A Canadian Space Odyssey: Canada, the Great Space Powers, and the Space Power Dilemma
Committee MemberKeenan, Tom
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AbstractCanada, despite being the third country to launch an artificial satellite, was unable to develop into a space power commanding a long-term strategic presence in outer space during the Cold War. Whereas the "great space powers" of the period, the United States and Soviet Union, held a dominant position in the space environment, Canada's space power influence declined over the years. By analyzing declassified strategic documents and the strategic literature on space power, and by interviewing members of Canada's national space organizations, this thesis will compare the strategic, political and economic variables of space power to determine why Canada did not maintain space supremacy when compared with the United States and Soviet Union from 1957 to 1991. This thesis concludes that Canada did not develop into a space power during the Cold War because, opposite the great space powers, the country did not have a comprehensive space strategy, political leadership and support, or the economic resources that would allow for the development of a long-term satellite presence.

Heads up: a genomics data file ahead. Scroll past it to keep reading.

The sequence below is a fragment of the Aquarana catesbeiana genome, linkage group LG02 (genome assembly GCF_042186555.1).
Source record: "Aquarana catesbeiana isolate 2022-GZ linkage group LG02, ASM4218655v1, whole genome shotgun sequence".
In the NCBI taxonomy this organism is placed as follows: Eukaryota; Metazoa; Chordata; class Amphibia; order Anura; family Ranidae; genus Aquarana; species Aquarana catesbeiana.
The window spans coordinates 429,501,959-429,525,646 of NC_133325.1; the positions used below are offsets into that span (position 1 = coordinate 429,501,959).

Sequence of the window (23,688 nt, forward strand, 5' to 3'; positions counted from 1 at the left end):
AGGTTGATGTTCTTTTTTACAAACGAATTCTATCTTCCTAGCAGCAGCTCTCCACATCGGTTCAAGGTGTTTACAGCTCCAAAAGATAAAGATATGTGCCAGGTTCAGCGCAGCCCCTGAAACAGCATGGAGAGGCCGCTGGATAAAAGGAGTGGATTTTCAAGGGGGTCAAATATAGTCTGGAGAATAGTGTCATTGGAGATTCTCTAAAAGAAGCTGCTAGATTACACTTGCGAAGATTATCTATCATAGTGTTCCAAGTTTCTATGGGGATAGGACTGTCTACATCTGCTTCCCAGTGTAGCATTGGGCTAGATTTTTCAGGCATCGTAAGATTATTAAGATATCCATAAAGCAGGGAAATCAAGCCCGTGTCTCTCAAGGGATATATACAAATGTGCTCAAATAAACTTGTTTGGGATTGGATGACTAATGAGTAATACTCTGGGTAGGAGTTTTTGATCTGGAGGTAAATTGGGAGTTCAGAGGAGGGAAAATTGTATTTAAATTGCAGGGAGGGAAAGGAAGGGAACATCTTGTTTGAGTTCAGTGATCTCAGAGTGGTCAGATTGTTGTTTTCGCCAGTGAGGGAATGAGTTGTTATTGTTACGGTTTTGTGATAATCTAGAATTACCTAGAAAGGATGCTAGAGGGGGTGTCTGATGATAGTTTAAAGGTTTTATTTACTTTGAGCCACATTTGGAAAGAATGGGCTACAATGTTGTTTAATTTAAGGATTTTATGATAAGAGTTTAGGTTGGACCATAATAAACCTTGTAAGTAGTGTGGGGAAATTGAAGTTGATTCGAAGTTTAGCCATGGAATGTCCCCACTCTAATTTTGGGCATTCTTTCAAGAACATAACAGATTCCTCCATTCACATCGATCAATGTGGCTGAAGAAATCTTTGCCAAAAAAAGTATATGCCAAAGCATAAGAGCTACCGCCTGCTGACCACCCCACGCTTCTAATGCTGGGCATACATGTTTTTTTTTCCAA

CitationMcClelland, K. (2017). A Canadian Space Odyssey: Canada, the Great Space Powers, and the Space Power Dilemma (Unpublished master's thesis). University of Calgary, Calgary, AB. doi:10.11575/PRISM/24640
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